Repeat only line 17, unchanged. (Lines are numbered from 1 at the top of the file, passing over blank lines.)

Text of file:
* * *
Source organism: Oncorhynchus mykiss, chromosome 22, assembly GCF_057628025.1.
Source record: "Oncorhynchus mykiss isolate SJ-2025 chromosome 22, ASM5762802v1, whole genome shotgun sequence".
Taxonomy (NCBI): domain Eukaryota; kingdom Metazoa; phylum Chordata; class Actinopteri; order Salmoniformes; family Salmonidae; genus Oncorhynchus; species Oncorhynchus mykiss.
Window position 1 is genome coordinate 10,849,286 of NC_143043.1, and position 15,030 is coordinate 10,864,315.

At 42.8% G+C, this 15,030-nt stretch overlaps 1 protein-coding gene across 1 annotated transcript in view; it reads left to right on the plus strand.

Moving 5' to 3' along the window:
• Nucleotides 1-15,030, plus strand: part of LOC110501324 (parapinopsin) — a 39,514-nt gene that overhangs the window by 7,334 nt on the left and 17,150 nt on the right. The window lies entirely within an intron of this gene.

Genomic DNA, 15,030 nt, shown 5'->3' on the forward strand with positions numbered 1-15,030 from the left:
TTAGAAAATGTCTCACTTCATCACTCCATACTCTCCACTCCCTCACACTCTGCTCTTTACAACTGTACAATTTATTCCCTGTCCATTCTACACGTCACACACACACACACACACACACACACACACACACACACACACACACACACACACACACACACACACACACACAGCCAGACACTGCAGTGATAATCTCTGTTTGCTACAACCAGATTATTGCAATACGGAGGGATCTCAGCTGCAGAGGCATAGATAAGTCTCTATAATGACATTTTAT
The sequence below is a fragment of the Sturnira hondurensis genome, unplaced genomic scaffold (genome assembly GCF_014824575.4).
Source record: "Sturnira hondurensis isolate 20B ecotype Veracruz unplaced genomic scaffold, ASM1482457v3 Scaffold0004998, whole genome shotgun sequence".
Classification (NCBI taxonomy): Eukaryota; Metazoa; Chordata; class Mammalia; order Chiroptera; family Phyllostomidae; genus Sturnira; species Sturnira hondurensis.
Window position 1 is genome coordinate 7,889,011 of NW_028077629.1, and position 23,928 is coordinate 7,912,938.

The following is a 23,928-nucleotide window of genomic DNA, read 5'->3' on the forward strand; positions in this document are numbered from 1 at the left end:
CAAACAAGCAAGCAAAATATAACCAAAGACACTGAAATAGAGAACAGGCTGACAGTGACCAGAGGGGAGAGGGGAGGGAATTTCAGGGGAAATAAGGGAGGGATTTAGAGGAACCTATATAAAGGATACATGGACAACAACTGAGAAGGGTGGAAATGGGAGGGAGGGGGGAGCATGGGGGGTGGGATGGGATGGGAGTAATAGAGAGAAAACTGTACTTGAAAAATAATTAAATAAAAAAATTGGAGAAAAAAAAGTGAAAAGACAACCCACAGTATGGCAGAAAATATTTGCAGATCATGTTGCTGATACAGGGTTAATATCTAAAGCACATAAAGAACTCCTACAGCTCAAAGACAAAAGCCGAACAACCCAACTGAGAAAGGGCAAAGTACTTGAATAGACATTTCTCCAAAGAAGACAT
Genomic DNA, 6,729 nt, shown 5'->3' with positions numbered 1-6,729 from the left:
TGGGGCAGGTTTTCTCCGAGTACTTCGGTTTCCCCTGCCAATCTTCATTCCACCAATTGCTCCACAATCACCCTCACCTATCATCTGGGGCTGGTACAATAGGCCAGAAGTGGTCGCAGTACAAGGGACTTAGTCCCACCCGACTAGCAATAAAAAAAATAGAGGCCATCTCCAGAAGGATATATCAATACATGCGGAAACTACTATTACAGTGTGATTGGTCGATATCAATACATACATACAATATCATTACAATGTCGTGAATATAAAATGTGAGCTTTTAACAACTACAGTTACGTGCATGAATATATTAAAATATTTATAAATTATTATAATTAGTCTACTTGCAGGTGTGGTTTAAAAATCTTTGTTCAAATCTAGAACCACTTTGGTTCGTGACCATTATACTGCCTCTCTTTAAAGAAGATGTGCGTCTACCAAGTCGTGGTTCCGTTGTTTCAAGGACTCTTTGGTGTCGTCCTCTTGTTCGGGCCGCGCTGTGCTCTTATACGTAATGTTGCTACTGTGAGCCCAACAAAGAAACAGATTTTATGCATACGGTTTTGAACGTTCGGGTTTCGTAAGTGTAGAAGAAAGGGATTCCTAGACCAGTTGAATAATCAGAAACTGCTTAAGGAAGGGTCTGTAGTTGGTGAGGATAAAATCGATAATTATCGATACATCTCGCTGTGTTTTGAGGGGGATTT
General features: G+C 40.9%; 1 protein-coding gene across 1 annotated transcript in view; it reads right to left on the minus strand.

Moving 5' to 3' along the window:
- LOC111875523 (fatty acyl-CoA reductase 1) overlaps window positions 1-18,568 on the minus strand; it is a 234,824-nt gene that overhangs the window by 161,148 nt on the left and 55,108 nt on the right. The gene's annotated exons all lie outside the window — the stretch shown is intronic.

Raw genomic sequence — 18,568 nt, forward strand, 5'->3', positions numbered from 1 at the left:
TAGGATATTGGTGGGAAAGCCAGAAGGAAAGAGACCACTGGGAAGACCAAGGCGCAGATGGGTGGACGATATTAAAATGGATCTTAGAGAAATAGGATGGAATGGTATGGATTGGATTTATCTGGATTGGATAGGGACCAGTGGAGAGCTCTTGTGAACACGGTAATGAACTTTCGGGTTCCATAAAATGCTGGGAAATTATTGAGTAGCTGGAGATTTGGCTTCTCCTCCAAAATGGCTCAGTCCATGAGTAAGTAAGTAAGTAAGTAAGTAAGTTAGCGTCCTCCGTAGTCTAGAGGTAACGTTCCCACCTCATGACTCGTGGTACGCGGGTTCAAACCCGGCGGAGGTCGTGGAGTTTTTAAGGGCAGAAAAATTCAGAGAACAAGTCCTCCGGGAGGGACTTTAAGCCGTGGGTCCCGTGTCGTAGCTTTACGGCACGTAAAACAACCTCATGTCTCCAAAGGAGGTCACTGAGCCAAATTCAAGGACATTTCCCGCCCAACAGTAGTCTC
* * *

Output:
TGGGGCAGGTTTTCTCCGAGTACTTCGGTTTCCCCTGCCAATCTTCATTCCACCAATTGCTCCACAATCACCCTCACCTATCATCTGGGGCTGGTACAATAGGCCAGAAGTGGTCGCAGTACAAGGGACTTAGTCCCACCCGACTAGCAATAAAAAAAATAGAGGCCATCTCCAGAAGGATATATCAATACATGCGGAAACTACTATTACAGTGTGATTGGTCGATATCAATACATACATACAATATCATTACAATGTCGTGAATATAAAATGTGAGCTTTTAACAACTACAGTTACGTGCATGAATATATTAAAATATTTATAAATTATTATAATTAGTCTACTTGCAGGTGTGGTTTAAAAATCTTTGTTCAAATCTAGAACCACTTTGGTTCGTGACCATTATACTGCCTCTCTTTAAAGAAGATGTGCGTCTACCAAGTCGTGGTTCCGTTGTTTCAAGGACTCTTTGGTGTCGTCCTCTTGTTCGGGCCGCGCTGTGCTCTTATACGTAATGTTGCTACTGTGAGCCCAACAAAGAAACAGATTTTATGCATACGGTTTTGAACGTTCGGGTTTCGTAAGTGTAGAAGAAAGGGATTCCTAGACCAGTTGAATAATCAGAAACTGCTTAAGGAAGGGTCTGTAGTTGGTGAGGATAAAATCGATAATTATCGATACATCTCGCTGTGTTTTGAGGGGGATTT